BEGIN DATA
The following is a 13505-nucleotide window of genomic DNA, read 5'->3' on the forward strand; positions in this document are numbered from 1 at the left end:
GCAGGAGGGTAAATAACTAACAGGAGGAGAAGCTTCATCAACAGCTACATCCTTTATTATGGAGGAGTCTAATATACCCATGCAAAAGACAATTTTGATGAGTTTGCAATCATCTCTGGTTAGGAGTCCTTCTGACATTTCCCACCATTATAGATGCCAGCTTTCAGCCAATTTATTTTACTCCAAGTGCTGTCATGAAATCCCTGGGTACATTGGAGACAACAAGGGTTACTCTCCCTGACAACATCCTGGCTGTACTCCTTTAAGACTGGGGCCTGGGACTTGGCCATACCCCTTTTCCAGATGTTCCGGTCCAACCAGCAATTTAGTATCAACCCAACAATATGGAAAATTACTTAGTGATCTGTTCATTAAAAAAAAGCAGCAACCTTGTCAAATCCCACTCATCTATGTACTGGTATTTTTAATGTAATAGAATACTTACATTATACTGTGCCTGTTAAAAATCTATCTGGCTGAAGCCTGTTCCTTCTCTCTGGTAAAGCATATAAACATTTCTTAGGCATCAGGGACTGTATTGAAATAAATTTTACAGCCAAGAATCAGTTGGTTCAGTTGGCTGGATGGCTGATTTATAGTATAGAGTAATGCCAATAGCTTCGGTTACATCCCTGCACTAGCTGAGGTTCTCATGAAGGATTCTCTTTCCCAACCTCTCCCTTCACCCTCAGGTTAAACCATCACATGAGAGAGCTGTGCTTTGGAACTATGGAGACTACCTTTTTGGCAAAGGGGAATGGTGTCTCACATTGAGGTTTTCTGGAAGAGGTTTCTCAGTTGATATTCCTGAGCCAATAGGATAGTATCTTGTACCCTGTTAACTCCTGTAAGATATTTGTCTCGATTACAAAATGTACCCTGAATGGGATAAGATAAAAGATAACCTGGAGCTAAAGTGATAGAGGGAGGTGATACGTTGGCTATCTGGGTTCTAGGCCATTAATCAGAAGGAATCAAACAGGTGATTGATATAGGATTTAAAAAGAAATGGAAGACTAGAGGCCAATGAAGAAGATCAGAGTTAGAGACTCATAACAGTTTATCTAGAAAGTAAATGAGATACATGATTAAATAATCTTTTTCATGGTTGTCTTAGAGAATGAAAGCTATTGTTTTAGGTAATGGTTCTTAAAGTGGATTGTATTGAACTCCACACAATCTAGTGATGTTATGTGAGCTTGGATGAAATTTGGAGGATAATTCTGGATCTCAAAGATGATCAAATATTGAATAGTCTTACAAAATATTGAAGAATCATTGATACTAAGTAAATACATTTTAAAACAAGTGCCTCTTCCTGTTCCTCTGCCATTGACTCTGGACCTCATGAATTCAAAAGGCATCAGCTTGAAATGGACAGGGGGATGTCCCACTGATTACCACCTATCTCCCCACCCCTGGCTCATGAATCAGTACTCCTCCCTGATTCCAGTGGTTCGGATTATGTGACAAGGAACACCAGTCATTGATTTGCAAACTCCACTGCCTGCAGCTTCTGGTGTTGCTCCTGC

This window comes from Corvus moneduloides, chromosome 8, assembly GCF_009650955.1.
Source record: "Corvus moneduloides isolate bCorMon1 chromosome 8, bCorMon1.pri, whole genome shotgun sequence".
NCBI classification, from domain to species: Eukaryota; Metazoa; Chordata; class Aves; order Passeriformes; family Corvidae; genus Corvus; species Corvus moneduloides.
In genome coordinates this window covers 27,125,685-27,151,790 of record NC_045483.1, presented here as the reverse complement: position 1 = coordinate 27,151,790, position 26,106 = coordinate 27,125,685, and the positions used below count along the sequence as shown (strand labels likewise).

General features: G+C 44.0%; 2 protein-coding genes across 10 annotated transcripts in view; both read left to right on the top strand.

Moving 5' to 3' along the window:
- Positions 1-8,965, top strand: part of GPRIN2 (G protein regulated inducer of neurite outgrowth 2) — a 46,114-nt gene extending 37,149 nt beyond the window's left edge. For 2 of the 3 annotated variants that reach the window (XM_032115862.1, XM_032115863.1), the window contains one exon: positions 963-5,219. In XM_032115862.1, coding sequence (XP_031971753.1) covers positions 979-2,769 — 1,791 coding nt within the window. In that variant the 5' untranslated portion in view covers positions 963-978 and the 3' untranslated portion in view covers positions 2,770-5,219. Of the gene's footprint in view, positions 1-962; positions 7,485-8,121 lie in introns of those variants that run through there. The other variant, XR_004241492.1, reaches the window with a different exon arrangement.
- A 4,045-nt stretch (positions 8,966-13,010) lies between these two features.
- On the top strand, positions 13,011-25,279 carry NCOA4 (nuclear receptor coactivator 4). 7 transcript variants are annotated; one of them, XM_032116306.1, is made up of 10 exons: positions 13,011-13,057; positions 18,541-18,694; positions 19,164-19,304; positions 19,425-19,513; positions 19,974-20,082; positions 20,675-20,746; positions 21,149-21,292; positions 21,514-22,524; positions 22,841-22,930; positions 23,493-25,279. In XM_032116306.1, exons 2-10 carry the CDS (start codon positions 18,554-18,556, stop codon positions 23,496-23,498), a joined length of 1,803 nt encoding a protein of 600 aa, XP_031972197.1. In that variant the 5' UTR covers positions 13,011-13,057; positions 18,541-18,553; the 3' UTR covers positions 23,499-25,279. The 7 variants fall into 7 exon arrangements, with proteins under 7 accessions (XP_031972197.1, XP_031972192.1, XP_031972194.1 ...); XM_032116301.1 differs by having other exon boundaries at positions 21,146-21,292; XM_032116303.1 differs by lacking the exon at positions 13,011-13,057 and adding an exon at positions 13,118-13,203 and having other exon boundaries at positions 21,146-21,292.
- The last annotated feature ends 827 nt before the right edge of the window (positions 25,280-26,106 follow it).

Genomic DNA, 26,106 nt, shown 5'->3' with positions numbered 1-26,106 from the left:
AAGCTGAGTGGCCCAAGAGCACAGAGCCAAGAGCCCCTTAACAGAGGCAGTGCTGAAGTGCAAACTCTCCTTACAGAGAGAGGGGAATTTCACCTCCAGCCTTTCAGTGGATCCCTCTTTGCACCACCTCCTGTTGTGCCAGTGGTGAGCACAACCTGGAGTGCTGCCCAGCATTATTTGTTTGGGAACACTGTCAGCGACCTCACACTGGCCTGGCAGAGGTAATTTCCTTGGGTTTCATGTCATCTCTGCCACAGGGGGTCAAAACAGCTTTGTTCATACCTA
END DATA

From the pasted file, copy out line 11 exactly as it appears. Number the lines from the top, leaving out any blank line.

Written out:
- On the top strand, positions 13,011-25,279 carry NCOA4 (nuclear receptor coactivator 4). 7 transcript variants are annotated; one of them, XM_032116306.1, is made up of 10 exons: positions 13,011-13,057; positions 18,541-18,694; positions 19,164-19,304; positions 19,425-19,513; positions 19,974-20,082; positions 20,675-20,746; positions 21,149-21,292; positions 21,514-22,524; positions 22,841-22,930; positions 23,493-25,279. In XM_032116306.1, exons 2-10 carry the CDS (start codon positions 18,554-18,556, stop codon positions 23,496-23,498), a joined length of 1,803 nt encoding a protein of 600 aa, XP_031972197.1. In that variant the 5' UTR covers positions 13,011-13,057; positions 18,541-18,553; the 3' UTR covers positions 23,499-25,279. The 7 variants fall into 7 exon arrangements, with proteins under 7 accessions (XP_031972197.1, XP_031972192.1, XP_031972194.1 ...); XM_032116301.1 differs by having other exon boundaries at positions 21,146-21,292; XM_032116303.1 differs by lacking the exon at positions 13,011-13,057 and adding an exon at positions 13,118-13,203 and having other exon boundaries at positions 21,146-21,292.